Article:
This video has been posted by several other blogs/websites over the recent weeks, but I wanted to re-post it here:
Brent Toderian, former City of Vancouver Chief Planner:
His 3 principles to Doing Density Right:
1. Alignment of Land Use and Transportation
Some great quotes from this section:
- “To often in most cities we are separating these functions and failing at both”
- “The best transportation plan is a great land use plan”
- Transportation options have to be “viable and inviting”
On Vancouver’s decision to rank and plan for modes of transportation in all planning for their downtown:
Brent highlights it as the game changer namely, that instead of trying to “balance” modes they prioritized them as walking > cycling > transit > goods movement > cars.
“We stopped talking about balancing modes (of transportation), because when you balance modes the car wins, and if the car wins you have a car dominated environment because the other choices aren’t viable let alone inviting”
“We know that if you prioritize modes this way that all modes work well, including the car. That is the game changer. There is no city that has ever been successful at planning for the car and making it work well for the car”.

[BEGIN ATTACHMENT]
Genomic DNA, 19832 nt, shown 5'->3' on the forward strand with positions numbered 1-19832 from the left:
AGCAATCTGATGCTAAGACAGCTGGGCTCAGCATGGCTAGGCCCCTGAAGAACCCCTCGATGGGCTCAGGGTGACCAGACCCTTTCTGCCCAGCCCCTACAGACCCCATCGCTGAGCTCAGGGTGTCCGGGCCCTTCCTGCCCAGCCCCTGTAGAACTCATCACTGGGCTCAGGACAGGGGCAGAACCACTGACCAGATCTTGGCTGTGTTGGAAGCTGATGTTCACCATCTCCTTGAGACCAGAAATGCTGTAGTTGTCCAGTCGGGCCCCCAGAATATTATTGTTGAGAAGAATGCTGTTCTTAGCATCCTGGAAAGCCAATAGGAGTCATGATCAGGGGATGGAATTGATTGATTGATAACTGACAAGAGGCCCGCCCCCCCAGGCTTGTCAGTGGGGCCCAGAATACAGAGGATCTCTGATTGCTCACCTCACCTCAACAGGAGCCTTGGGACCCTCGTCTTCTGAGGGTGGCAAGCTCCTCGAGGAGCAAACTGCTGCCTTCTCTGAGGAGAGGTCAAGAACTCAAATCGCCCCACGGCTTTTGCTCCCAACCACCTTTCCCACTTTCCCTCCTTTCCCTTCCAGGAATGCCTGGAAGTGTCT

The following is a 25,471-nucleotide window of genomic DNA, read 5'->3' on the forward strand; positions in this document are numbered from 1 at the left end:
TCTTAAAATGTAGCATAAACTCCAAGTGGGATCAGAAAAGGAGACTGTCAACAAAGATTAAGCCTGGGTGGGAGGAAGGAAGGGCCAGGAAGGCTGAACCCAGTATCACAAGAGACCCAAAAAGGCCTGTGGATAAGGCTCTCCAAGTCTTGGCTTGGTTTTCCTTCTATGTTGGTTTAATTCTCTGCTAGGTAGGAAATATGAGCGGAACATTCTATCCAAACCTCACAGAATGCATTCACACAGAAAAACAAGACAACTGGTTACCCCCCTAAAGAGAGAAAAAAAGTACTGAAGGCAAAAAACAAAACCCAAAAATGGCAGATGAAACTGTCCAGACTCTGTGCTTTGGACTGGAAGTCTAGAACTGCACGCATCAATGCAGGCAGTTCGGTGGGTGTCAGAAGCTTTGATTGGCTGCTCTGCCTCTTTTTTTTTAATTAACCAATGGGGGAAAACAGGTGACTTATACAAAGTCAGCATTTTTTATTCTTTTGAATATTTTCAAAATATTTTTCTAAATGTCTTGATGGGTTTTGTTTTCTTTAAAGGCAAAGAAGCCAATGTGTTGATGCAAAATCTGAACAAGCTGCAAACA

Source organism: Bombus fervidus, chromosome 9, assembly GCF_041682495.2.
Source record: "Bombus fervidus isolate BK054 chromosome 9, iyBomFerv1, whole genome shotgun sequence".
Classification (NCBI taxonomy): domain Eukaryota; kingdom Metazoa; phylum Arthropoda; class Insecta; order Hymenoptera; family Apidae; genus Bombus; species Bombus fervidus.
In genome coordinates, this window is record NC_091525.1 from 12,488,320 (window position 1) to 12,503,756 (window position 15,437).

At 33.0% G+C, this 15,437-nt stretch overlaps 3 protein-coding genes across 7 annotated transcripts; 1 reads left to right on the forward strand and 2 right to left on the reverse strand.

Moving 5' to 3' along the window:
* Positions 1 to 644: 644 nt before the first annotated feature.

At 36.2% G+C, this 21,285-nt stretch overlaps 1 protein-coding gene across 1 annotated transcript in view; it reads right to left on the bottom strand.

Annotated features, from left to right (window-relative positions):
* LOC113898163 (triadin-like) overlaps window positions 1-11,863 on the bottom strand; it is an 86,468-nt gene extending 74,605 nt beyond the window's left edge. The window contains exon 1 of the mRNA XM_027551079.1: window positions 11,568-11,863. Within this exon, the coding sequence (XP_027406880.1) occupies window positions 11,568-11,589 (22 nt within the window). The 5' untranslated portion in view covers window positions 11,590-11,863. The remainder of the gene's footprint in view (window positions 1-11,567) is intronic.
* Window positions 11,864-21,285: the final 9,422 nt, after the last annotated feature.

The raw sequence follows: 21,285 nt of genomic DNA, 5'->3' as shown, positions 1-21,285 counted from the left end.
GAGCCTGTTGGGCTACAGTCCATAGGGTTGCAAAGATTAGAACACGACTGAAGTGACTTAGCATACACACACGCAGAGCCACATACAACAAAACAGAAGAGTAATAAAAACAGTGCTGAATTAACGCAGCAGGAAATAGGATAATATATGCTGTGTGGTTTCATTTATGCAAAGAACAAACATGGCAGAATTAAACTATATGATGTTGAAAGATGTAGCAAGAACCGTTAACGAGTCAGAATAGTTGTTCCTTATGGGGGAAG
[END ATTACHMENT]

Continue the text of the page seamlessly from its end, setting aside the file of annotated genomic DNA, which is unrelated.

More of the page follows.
On Cycling Infrastructure:
“If your going to be serious about cycling you need to separate out your bike lanes, full stop”.
2. Consistently High Design Quality
“Designing is about place-making, and an artful mix at eye-level” it isn’t about “vertical sprawl”, which is having high towers that empty people out onto the streets. Vancouver does both high vertical towers and human-scale development at street level as well as mixing retail (even big box retail) with residential. The “key is liner shops along the street so you have no dead space and no blank walls on your urban street edge, which is so important”
3. Amenities and Diversity make Density Enjoyable
Brent explains that Vancouver is able to leverage “the activity of the market place to build a great city” by incorporating parks, heritage preservation, civic spaces, community centres, and daycare into the design process they are actually paid for by the developers (who are happy to do so).
Anyhow, watch for yourself: